The past few years in Scottish politics have been pretty exciting.
In contrast to previous devolved administrations, a party in minority government for the first time has been forced to fight for every policy and make concession after concession before anything makes it into law.
On the other hand, the global economic events of the past few years have shown the limited powers of the Scottish Parliament.
With massive spending cuts on the way, the Holyrood government will have to make do with what it gets from the UK Treasury.
These are the two big issues facing the SNP, as it holds its final annual conference before next May's Holyrood election.
But, rather than seeing them as a problem, the party is determined to make them its platform for winning a second term in power.
Hot on their heels is a Labour party that, while out of power at Westminster, is the largest party in Scotland, in terms of its number of MPs and MSPs.
The SNP is basing its campaign strategy on its record in government - the achievements the party lists includes cutting NHS waiting times to a "record low", building or refurbishing more than 300 schools, putting more than 1,000 extra police on our streets - resulting, it says, in crime rates falling to a 30-year low - and freezing council tax.
The Nationalists also argue they have spoken up for Scotland as never before and offer a real alternative to the "London-based parties".
But a campaign based on the SNP's record in government are exactly what its opponents are hoping for.
Labour, the Lib Dems, the Tories, and others have focussed on the SNP's dropped manifesto pledges - included in that list is the local income tax, cutting class sizes for P1 to P3 pupils to 18 and, most controversially, the independence referendum bill.
Other policies, such as minimum alcohol pricing are heading for defeat at Holyrood, and, in this seeming age of austerity, the affordability of universal benefits such as abolishing prescription charges and the student graduate endowment are being questioned.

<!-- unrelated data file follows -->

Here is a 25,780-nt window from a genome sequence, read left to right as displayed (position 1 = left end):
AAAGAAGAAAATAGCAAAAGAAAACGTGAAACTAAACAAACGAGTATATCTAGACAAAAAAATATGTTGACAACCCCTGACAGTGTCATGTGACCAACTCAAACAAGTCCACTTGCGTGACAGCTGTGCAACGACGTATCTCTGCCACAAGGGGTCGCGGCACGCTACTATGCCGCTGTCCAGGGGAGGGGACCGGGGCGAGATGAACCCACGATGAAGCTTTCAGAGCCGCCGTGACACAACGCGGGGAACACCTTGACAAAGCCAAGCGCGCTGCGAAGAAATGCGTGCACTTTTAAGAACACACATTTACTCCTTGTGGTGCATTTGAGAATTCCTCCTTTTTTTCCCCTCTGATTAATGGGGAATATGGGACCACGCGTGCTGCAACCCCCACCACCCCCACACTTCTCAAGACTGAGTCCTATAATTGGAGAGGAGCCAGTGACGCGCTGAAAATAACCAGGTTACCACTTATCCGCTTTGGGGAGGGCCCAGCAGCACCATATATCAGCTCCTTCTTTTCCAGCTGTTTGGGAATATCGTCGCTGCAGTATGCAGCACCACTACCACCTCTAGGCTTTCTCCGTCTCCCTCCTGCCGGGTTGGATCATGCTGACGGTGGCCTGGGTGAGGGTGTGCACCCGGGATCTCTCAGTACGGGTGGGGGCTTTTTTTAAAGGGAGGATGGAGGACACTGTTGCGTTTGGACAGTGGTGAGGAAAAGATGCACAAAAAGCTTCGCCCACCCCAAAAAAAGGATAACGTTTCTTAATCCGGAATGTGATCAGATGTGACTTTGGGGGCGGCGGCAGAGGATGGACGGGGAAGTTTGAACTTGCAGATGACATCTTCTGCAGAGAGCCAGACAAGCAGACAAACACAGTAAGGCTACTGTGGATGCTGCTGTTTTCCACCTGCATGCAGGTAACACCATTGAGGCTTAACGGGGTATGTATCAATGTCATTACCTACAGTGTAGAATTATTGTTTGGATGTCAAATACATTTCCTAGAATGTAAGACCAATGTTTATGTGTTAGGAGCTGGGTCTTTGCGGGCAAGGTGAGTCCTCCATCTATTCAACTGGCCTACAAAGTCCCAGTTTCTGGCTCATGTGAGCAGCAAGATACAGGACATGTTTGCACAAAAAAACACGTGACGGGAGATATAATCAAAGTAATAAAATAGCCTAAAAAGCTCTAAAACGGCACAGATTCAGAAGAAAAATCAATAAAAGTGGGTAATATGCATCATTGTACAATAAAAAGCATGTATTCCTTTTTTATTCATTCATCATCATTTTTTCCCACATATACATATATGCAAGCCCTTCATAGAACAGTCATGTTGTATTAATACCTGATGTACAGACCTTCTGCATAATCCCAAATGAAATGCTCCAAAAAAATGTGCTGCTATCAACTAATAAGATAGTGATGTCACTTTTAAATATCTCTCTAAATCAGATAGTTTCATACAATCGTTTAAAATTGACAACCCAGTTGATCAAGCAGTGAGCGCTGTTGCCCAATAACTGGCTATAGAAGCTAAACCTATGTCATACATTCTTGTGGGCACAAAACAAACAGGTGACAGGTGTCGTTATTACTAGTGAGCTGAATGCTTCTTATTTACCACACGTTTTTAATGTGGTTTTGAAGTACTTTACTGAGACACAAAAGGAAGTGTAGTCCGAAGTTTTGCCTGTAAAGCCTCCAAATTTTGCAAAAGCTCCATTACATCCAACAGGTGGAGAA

The SNP argues that, in many cases, policies were not brought forward because they had no chance of ever making it into law, that opposition parties would be determined to vote them down whether they agreed with them or not.
In turn, the opposition parties say they refused to back them because they simply weren't credible policies.
The Nationalists cite another reason for not bringing forward flagship manifesto commitments.
The global financial crisis and, in particular, the collapse of the banking system meant the focus shifting to Westminster, with its reserved powers over the financial sector and power to bail out institutions such as the Royal Bank of Scotland.
All eyes will once again be on Westminster next week, as the chancellor announces the spending review. Deep cuts to the Scottish budget, still funded through the Treasury block grant, are on the way.
It is on this basis the SNP in government say they can deliver economic growth in Scotland as an independent nation - although the party has long since ceased referring to the success of small independent nations such as Ireland and Iceland, which have been hammered by the recession.
The Scottish government may have won backing from rival Holyrood parties to campaign against UK defence spending cuts.
But, come the election, all bets will be off for SNP Westminster leader, Angus Robertson, who will once again run his party's campaign.
As well as domestic issues, he will also have to gauge how the electorate may respond to Justice Secretary Kenny MacAskill's decision to release the terminally-ill Lockerbie bomber - one of the most contentious and high-profile decisions in Scottish political history.
The Nationalists made clever use of modern technology to boost their 2007 campaign.
And one of the most effective, yet simplest ideas, was using the phrase "Alex Salmond for first minister" on the regional list ballot papers - although this tactic was banned in the aftermath of the 2007 voting fiasco.
During the first SNP conference of the party's term in government, Alex Salmond told the BBC that he would bring forward the Referendum Bill, even if he knew it would be defeated, because that was the party's policy.
Since then, and after a wide and long-running consultation on the issue, the first minister decided to drop the bill in order to make it the key issue of the election campaign.
The SNP's battle plan with the referendum is to claim that the opposition parties have denied voters their say on Scotland's future.
Come May 2011, the voters will have their say on whether the SNP gets a historic second term in government.